+ ~ -
Please report pronunciation problems here. Select and sample other voices. Options Pause Play
Report an Error


THE third of January is the feast of Sainte
Généviève, the patroness of Paris. On this
day commences a festival of nine days'
duration, called in Latin a Novena, and in French
a Neuvaine. The chief scene of the festival is
the quaint and little fantastical, and old
church of Saint Étienne du Mont. This
ancient church is an architectural curiosity.
I could fancy an architect building the front
of it as a sort of memorandum in miniature
of all the different styles and fashions of
ancient and mediaeval architecture. I could
fancy an architect exhibiting a model of it as
a proof and specimen of his ability to gratify
every form and fantasy of architectural
caprice. I am sure a professor might deliver
a course of lectures upon architecture without
any other illustrations than a daguerreotype
of the front of the church of Saint
Étienne du Mont. You may observe, sticking
up from the roof towards the left of the
queerest old church front, the queerest little
square tower you can imagine. This contains
a clock-dial, surmounted by a common lead-
covered belfry.

The tomb of Sainte Généviève is in this
little church of Saint Étienne du Mont. The
shrine of the saint is very much gilded, and
the tomb and chapel look very ancient.
There are many large and small pictures upon
the walls, and the tomb is covered with a
blaze of little tapers. Pilgrims crowd from
all the parishes and from all the environs
of Paris, to this shrine, from morning to
evening, every day, kneeling in prayer, counting
their beads, and lighting little tapers.
During the nine days, the pillars and interior
of the church are showily hung with blue and
white draperies.

Ever since the coup-d'état enabled President
Bonaparte to restore the Panthéon to the
clergy as the church of Sainte Généviève, the
chief festival of Paris has been celebrated with
continually increasing pomp and splendour.
The little church of Saint Étienne is at the
corner of the grand church of Sainte
Généviève, and the end of a broad paved
street or Place which separates the church
from the Library of Sainte Généviève.  This
magnificent temple is the only church in
Paris comparable to Saint Paul's Cathedral,
in London. Both the small old, and the large
new church, are used in the ceremonies of the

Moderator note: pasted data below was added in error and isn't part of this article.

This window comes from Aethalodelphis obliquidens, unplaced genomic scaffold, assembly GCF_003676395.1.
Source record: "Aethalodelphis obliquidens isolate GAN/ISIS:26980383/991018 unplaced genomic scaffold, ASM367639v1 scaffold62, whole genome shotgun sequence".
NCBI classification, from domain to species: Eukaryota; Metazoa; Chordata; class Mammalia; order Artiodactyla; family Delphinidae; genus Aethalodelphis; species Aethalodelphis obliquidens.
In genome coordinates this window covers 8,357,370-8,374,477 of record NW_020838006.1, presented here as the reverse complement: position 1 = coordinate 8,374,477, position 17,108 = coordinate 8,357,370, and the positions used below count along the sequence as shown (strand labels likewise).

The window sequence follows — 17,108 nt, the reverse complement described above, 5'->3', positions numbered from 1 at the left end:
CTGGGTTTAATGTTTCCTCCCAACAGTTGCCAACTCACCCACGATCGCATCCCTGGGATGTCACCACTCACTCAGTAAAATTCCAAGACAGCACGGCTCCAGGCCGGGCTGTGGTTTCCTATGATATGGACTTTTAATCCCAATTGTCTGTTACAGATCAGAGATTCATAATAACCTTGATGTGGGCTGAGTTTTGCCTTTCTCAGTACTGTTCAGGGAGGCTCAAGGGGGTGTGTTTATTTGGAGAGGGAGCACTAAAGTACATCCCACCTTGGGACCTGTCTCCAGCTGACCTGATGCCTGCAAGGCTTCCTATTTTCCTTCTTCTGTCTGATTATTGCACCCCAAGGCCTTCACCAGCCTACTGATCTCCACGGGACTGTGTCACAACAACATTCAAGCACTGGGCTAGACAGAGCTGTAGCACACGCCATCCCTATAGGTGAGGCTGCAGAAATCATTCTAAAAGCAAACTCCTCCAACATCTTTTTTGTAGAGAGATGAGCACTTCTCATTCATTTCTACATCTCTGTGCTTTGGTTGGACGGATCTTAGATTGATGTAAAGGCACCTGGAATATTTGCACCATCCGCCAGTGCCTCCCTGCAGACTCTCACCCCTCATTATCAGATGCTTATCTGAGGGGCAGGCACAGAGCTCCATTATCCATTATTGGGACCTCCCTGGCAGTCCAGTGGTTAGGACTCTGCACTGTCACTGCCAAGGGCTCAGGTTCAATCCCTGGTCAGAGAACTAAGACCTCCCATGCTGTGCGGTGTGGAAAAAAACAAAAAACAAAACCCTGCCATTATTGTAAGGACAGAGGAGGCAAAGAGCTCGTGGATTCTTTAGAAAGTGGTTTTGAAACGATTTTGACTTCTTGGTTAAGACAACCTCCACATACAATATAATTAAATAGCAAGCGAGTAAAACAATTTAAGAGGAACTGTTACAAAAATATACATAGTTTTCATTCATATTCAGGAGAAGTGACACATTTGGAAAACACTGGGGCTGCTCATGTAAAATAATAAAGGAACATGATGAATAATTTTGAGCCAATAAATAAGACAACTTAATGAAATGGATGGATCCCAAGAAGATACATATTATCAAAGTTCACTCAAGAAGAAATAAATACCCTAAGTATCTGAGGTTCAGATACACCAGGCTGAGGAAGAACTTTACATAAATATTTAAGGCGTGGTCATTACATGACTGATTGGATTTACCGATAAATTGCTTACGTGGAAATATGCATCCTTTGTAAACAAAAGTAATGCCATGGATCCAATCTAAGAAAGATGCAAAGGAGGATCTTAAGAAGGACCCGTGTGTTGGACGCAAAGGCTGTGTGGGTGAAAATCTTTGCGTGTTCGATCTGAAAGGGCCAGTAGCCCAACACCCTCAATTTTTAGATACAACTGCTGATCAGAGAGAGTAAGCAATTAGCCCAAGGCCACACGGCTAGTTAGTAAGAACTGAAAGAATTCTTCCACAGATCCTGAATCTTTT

annual Parisian festival.

On Saturday, the third of January eighteen
hundred and fifty-seven, the Archbishop
of Paris presided over the opening
ceremonials of the Neuvaine. Vespers had been
chanted, and the sermon of the Abbé Lacarrière
was over. The procession of the ladies
of Sainte Généviève was walking round the
church. The canons in long white cloaks
with blue satin facings preceded the
Archbishop, the most conspicuous form in the
procession, with his golden mitre gleaming
in the light upon his head, and with his tall
gilded crozier in his hand, while a priest upon
each side of him supported his heavy pontifical
robes. He scattered his benedictions
before him. The procession was accomplishing
the second turn round the church; the
Archbishop having approached the bottom
of the nave, was in the act of blessing the
children, when a young man in a frock-coat
sprung up, his eyes darting fury, and, with a
long poignard-knife in his right hand. A lady
seized the knife with her left hand, but let go
on feeling it cut. The young man lifted up
the cape of the Archbishop, and instantaneously
plunged the knife deep into his
heart, crying aloud,— "Down with the

"Unhappy man!" ejaculated the prelate,
letting fall his crozier and falling backwards,
while his black eyes started as if out
of their sockets. He was dead in a moment.
The Abbé Surat caught the body in his arms,
and it was carried into the sacristy, where it
received a hasty absolution. At the instant
of the blow a loud shriek from an unknown
voice shook the dome of the church.

Meanwhile stupor seized the crowded
congregation; who were chiefly women. The
Curé of Saint Étienne du Mont, imagining that
the Archbishop had fainted from fatigue or
from a blow, endeavoured to calm their
consternation. The devotions proceeded for a
few minutes until a person coming out
of the sacristy said, "Monseigneur is dead."
Terror seized the congregation. A priest
was seen to take up and to turn the holy